Today is the anniversary of the death of founder of the Turkish Republic, Mustafa Kemal Atatürk. He passed away in Dolmabahçe Palace at 9:05 am on this day in 1938.
Anıtkabir – The Mausoleum Of Atatürk
It was our last morning in Ankara before we got the train eastwards in the evening.
For some reason, I ended up taking charge of how we were going to get to Anıtkabir. (Anyone who knows me knows my sense of direction is non-existent so I’m really not sure how this came about).
Anıtkabir Could Be Seen From Everywhere
Anıtkabir is built on Rassattepe (Observation Hill) which was chosen so the mausoleum could be seen from all parts of Ankara.
No doubt the view is obstructed in places these days due to development, but, from the places we visited, Anıtkabir was an almost constant presence.
And it always looked a long way away. (The photo below is the view of Anıtkabir from Ankara Citadel and we could also see it from the balcony of our hostel).
A quick bit of online research revealed we could jump on the underground metro at Kurtuluş just down the road from where we were staying and get off at Tandoğan.
Anıtkabir is walkable from there. So that’s what we did.
And at Tandoğan station I looked up above the door to see an arrow pointing to the left for Anıtkabir. So we set off confidently.
And yes, I’d led us up the wrong left. And we’d walked a while before Barry pointed out that the area was very flat and Anıtkabir is on a hill. And it started raining.
Life lesson: Never leave Julia in charge of directions.
A bit of count-to-ten-and-take-a-deep-breath and a look at the GPS; and then we turned back to retrace our steps.
Eventually we were at the entrance gates to Aslanlı Yol (Road of Lions), the road that leads up to the mausoleum.
The design works. Ten years we had wanted to visit here.
And this perfectly straight, paved road lined on each side with lion statues and soldiers forces an intake of breath.
When you’ve felt it so important to visit somewhere for so long, and then you’re finally there, and you’re walking uphill towards it but it’s still out of sight. Well, we didn’t expect to feel so emotional.
And then we got to the top of the hill and were greeted with this.
Yes, it really does beggar belief how often we travel somewhere only to find it covered in scaffolding, closed to visitors for the day, or there’s a special event going on just for that day.
We were expecting a sombre atmosphere – but what we got was excited dancers, kids, teachers doing headcounts on the kids.
19 Mayıs Atatürk’ü Anma Gençlik ve Spor Bayramı (Commemoration of Atatürk, Youth & Sports Day) was almost upon us and the youth had descended on Anıtkabir to commemorate it.
No Visit To The Tomb
An official walked over to us to usher us along and explained to us in Turkish that we had around an hour before we had to leave.
Oh, and the tomb of Atatürk was closed to visitors today, too.
Is this a regular thing or a one-off, asks Barry. A one-off. Who would have thought it? Best get cracking then!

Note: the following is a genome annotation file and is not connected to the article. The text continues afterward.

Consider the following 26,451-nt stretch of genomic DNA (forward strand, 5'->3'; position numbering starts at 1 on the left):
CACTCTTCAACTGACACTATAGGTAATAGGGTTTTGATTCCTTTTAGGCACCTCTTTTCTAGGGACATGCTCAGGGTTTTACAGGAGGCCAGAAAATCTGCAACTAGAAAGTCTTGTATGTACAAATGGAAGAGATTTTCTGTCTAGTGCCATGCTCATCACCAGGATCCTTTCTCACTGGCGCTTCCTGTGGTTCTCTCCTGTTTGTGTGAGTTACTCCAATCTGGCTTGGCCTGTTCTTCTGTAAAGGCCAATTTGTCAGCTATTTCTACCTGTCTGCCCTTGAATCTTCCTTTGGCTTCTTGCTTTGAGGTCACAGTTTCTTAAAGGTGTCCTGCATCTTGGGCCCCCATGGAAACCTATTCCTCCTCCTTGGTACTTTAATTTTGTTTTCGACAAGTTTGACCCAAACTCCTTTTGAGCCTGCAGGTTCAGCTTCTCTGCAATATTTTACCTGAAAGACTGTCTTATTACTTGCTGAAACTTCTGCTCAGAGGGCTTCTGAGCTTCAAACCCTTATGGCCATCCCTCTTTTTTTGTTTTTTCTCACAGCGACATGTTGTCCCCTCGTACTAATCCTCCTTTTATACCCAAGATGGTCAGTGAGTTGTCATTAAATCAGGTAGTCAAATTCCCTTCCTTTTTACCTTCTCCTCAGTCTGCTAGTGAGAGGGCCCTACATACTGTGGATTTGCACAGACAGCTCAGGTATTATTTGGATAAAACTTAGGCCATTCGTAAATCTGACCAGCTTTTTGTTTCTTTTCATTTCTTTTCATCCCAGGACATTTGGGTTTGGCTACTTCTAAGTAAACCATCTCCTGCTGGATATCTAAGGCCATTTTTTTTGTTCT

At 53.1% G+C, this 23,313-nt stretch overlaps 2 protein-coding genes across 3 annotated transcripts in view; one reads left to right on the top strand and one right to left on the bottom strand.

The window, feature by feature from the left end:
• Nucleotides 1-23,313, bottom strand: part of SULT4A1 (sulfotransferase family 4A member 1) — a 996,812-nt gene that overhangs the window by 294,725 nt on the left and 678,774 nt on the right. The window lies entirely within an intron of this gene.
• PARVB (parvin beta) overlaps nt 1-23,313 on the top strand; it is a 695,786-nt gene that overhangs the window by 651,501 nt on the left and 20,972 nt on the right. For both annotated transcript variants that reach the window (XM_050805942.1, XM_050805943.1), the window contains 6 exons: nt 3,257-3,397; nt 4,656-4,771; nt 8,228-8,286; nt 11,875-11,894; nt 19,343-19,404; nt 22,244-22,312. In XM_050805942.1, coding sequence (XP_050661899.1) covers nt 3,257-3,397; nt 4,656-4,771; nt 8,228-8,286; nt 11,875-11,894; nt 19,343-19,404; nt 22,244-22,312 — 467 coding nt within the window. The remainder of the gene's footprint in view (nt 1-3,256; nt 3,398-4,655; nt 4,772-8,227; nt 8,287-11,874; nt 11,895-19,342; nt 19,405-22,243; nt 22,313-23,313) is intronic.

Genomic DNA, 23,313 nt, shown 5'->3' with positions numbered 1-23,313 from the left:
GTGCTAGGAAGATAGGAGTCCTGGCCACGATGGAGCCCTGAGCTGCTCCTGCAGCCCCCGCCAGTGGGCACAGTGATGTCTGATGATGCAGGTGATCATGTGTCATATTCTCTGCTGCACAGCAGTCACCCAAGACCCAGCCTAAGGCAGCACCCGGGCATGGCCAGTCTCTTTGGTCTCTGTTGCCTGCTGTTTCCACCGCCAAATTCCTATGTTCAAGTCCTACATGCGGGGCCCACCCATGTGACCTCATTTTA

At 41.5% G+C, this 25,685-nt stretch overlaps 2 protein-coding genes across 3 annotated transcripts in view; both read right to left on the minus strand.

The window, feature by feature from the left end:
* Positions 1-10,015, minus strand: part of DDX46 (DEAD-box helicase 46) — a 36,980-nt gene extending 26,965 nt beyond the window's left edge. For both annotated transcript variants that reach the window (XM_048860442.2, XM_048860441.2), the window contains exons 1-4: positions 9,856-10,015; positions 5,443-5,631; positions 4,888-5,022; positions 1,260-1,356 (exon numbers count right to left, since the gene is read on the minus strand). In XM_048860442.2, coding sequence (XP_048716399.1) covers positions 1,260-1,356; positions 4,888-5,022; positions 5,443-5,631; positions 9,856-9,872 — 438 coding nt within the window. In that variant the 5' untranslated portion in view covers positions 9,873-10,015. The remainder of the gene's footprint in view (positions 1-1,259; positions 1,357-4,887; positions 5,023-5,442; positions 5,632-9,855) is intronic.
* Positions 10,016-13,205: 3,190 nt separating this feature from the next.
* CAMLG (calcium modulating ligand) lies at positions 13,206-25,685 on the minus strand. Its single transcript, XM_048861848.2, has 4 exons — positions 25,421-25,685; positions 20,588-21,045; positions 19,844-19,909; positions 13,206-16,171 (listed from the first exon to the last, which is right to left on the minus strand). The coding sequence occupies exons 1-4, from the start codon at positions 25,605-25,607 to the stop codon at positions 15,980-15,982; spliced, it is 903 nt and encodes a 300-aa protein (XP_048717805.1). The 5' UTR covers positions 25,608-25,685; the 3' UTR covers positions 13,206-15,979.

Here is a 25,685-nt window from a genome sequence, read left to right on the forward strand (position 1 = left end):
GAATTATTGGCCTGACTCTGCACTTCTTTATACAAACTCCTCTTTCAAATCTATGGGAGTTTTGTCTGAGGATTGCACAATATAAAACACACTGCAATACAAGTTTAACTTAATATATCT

The whole site is beautiful in its complete simplicity with the Hall of Honour, which houses the tomb of Atatürk, commanding attention at one end of the ceremonial courtyard.
Standing with your back to the Hall of Honour, you look out across the ceremonial courtyard and through the pillared boundaries of Anıtkabir to the city beyond.
Right in the centre is the tombstone of Ismet Inönü, expert negotiator, long-time loyal prime minister and the second president of Turkey following the death of the founder.
Visiting Anıtkabir coincided with my reading of ‘Atatürk’ by Andrew Mango and I was reading a section where Inönü featured heavily.
We spent a few minutes here before turning to go into the museum.
The architecture of Professor Emin Onat and Professor Ahmet Orhan Arda, the architects responsible for the design of Anıtkabir certainly matches the remit put to them; to design a ‘monumental tomb.’
But A Visit To The Museum
Stand with your back to the tomb of Ismet Inönü and Anıtkabir certainly is monumental.
And the museum: We’ll admit to getting a little bit bored in some of the larger museums of Turkey (there’s only so many stone heads in cabinets you can look at in one day).
But the museum at Anıtkabir is well worth a few hours of your time.
It’s got context, it’s well laid out, it gives you a real idea of the person, the soldier and the politician that was Mustafa Kemal Atatürk, the people that surrounded him (and that he surrounded himself with), the historic climate.
It’s got to be visited.
Eventually, the crowds that greeted us at the top of Aslanlı Yol started to arrive in the courtyard to be led to the tomb. It was time for us to leave.
Our first thoughts had been that we were disappointed we couldn’t go inside to the tomb to pay our respects.
But then we were in Ankara in the week leading up to Atatürk’ü Anma ve Gençlik ve Spor Bayramı (the Commemoration of Atatürk and National Youth and Sports Day).
Atatürk placed great importance on the youth and their education – the future of the Republic of Turkey is in their hands.
Quite apt then that the youth should be able to put pay to our visit on this occasion.
We left Anıtkabir, returning to the city centre along Aslanlı Yol.
Time to head back to the station to catch our train that would take us to our friend, hundreds of miles away in the east of Turkey.
While our first visit to Anıtkabir wasn’t quite as we’d expected, it didn’t matter. Ankara and Anıtkabir are places we’ll be visiting time and again.
Anıtkabir – Useful Information
- You can get to Anıtkabir by metro. Get off at Tandoğan and take the *sharp* left that almost doubles back on itself. It’s about a 10 minute walk to the entrance to Aslanlı Yol
- Anitkabir is open daily from 9 – 5 (4 pm in winter)
- Entrance to Anıtkabir and the museum is free
- For more information on Atatürk, read FoXnoMad’s article about why Atatürk’s image is everywhere in Turkey